Crows are omnivorous. This means that they eat anything and everything, from grain, fruits, flower nectar, insects, eggs and birdlings, small mammals and what have you. They are scavengers, thriving w(ere there are scraps of food available. That is why they are so successful around urban areas.
We have posted accounts of crows attacking and eating a rat and a bat. We also have an account of a White-bellied Sea Eagle (%sCem>Haliaeetus leucogaster) catching a rat swimming in the sea off Changi. But this is the first time we have an account of a House Crow (Corvus splendens) actually fishing.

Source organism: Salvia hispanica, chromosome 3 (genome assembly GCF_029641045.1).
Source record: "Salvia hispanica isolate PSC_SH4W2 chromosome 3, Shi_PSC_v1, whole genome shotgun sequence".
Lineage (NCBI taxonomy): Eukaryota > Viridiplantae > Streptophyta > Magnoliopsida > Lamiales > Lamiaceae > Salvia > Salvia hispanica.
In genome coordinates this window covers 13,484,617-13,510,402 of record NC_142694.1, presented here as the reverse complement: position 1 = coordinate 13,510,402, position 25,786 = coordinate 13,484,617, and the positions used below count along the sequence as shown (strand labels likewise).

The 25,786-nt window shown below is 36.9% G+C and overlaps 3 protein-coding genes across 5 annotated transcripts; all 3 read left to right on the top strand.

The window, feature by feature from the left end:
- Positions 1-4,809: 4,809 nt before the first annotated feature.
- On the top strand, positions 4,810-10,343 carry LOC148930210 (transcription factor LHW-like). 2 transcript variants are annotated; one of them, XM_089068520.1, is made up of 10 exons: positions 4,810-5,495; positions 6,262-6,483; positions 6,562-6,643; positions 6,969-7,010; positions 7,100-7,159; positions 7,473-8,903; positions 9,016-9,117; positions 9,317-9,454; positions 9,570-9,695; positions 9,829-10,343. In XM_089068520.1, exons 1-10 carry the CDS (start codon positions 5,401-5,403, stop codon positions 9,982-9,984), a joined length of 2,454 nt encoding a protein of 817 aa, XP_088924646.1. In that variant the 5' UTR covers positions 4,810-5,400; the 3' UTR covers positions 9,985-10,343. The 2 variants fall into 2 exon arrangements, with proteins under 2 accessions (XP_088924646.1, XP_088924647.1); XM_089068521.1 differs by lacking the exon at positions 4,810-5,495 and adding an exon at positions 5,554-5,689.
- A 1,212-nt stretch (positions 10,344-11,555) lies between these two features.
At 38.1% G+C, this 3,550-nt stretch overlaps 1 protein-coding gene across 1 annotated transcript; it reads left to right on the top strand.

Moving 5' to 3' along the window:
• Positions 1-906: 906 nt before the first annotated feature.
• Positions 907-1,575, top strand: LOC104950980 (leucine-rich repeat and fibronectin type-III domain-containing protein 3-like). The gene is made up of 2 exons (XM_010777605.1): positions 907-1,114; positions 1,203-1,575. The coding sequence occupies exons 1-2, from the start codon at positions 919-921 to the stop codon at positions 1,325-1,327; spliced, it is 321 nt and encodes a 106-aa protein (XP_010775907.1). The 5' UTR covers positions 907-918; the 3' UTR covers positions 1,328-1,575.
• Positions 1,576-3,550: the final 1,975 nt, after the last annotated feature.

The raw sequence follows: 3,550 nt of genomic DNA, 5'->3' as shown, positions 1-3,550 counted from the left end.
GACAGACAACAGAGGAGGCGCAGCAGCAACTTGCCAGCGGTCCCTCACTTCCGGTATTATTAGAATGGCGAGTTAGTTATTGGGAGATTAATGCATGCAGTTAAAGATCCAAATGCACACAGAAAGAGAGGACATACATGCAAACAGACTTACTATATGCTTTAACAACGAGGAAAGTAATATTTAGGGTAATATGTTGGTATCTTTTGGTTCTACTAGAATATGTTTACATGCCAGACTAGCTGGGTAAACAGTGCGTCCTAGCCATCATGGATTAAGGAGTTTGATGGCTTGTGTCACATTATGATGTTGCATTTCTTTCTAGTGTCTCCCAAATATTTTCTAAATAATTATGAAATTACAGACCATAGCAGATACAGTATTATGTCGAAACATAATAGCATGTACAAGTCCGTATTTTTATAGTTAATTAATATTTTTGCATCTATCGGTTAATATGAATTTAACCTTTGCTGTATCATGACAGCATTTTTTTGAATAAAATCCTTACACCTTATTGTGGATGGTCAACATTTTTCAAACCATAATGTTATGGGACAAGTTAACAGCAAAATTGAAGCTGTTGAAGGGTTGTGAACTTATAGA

Meng and Melinda Chan witnessed a House Crow in Punggol last year quietly standing on a rock by the sea. Suddenly it dived into the water and emerged with a fish. With the fish firmly in its bill, it bashed it against the rock until it was stunned or probably dead. Then it started ripping it apart and eating it piece by piece. It was then about 7.00 pm in the evening and the light was low, so the image they managed to capture was not as bright and crisp as they would like it to be.
For the records, there have been reports of House Crows picking fish from shallow water or even plunging into deeper water to fish.
Input and image by Meng and Melinda Chan. Thanks to Kok Hui we have the correct ID of the bird in the above image.
Reference: Madge, S. & Burn, H. (1994). Crows and jays. London: Christopher Helm.